As you have already learned before, utilizing great visuals is essential in persuading, inspiring, selling or changing minds of your audience in any way. But changing minds or opinion is only one reason why you need to use good visual support.

Because before your audience goes and does whatever you want them to do, you need to help them in one more thing.

To remember what you said.

A clear winner in the race to remember

Consider this case of two students. Matt and Judy are both studying Mathematics. In their class the teacher has recently started discussing a new concept, which was not easy to understand. Unfortunately, both of them missed the class. What a bummer. But they are both ambitious. They still want to understand, but they cannot do this on their own. So they decide to strike a short conversation with the teacher, so he can explain the new concept.

They both take a different approach.


Matt decides to casually discuss the topic during the break. He approaches the professor and they walk and talk for several minutes while the teacher verbally explains the problem. Matt listens carefully, nodding and giving the impression, both to himself and the teacher, that he got it.

Three days later, Matt will only remember 10% of this discussion. Let’s have a look at how Judy tackles this problem.


She takes a different approach. After the class, she approaches the teacher and asks about the difficult topic. They talk for several minutes. During the discussion, due to simple convenience and availability, the teacher picks up the chalk and scribbles a few simple lines and shapes on the blackboard. They are the big picture model of what he just explained to Judy. They talk over it as they both constantly refer to the drawing on the board.

Three days later, Judy will remember 65% of this discussion.

How come?

We tend to remember much better, when there is a picture associated with the topic.

Why pictures are superior for memorizing

Picture Superiory Effect has been studied and researched for years, and there is plenty of data consistently showing it to be true. Simply put, we tend to remember much better, when there is a picture associated with the topic. After three days, we will remember approximately 65% of the content that was supported with a visual. Data doesn’t look so great when all we got were words. Then it stops at a disappointing 10%.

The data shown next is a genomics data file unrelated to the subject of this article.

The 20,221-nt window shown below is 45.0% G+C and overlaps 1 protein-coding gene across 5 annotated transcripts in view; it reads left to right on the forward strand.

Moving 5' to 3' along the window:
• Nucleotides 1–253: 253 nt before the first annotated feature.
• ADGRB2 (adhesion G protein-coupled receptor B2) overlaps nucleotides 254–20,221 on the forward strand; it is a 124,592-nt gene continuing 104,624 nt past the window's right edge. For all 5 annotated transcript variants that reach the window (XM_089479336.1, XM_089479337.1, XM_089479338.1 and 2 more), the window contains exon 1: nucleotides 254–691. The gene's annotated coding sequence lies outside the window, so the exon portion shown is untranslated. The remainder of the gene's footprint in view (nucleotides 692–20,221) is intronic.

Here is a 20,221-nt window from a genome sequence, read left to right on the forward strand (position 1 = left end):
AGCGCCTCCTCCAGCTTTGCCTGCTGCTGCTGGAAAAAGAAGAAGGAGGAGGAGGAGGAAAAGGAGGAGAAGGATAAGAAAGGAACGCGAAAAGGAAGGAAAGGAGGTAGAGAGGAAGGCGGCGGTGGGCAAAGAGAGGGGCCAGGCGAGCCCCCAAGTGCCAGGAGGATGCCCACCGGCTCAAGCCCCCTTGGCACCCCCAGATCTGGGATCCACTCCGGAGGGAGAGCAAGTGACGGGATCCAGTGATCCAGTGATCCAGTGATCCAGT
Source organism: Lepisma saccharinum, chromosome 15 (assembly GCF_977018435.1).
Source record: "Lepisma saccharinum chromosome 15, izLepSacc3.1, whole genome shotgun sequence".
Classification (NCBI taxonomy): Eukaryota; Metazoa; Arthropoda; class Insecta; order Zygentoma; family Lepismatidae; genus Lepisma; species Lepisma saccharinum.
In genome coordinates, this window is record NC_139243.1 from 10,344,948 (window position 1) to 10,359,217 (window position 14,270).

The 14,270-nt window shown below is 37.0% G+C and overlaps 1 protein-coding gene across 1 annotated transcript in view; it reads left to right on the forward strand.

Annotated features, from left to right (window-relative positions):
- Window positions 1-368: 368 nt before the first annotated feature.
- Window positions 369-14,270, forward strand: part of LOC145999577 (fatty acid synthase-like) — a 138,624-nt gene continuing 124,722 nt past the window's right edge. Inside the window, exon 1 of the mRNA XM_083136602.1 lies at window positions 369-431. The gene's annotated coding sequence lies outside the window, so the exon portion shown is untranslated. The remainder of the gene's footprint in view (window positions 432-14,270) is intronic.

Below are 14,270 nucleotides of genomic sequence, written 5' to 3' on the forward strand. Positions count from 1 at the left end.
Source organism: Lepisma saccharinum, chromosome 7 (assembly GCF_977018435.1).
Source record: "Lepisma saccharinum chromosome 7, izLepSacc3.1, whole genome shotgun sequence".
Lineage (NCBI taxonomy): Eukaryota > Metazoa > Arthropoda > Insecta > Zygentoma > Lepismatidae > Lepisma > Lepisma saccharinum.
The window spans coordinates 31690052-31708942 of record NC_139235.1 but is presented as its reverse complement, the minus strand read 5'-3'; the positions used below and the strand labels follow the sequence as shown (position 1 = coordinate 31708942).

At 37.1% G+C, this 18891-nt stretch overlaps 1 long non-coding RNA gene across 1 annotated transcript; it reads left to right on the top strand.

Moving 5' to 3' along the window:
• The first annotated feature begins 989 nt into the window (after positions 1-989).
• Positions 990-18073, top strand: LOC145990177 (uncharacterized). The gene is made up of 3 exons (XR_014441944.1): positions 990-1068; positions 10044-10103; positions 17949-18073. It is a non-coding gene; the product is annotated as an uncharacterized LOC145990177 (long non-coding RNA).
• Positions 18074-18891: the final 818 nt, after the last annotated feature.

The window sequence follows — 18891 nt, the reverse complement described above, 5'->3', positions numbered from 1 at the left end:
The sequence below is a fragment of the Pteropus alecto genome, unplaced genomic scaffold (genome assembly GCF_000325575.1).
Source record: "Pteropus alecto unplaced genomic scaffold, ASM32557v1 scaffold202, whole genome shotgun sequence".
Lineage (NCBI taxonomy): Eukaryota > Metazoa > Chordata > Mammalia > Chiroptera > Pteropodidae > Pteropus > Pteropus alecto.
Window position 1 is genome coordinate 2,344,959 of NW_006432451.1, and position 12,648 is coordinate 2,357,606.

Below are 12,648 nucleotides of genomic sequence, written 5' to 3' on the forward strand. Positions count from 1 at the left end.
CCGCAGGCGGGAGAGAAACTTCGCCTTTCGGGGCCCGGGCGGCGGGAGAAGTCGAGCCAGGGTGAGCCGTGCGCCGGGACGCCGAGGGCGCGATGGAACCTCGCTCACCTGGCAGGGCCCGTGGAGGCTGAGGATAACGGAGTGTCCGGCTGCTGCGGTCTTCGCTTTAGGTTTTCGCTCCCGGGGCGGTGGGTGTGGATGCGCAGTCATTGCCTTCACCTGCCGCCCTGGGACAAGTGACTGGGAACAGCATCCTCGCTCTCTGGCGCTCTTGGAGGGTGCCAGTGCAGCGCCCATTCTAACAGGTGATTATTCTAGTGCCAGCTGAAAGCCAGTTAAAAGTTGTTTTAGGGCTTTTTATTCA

How is this possible? Have a look here:dogs vs PSE

If I tell you of a ‘dog‘, you will get the image of a dog in your head. That’s not rocket science, or is it? The reason it works is because you already know how a dog looks like and that knowledge is stored in your brain (that thing in the middle of the picture above). It’s easy to go from the word ‘dog’ to recalling a visual image of an actual dog.

You have seen them before, haven’t you?

But what If I told you of something like, say, ‘Picture Superiority Effect‘? What will you see? Chances are you have never heard, or neither you have seen, this concept before. What will you think of?

Naturally, we can discuss it, but without helping you to see how it looks like, how it feels like, you are not going to remember a lot several days later. But if I told you about the Picture Superiority Effect while showing you something like this:


Now that’s better. You will remember this concept much longer, guaranteed. That’s why in all classes that I run, I always have a flipchart or whiteboard handy, to quickly illustrate key concepts. Note the word quickly. More on that below.

Good news. Now there is at least 65% chance now that next time you hear of picture superiority, you will recall it:pse wins

Visual aids are critical in ensuring that your message sticks with the audience.

That’s something you want, right? So how to go in large with Picture Superiority during your next show and make the best of it? Keep reading…

How to nail your next presentation

Believing that the audience is going to remember what you told them, simply because it was interesting is, at the very least, foolish. They won’t.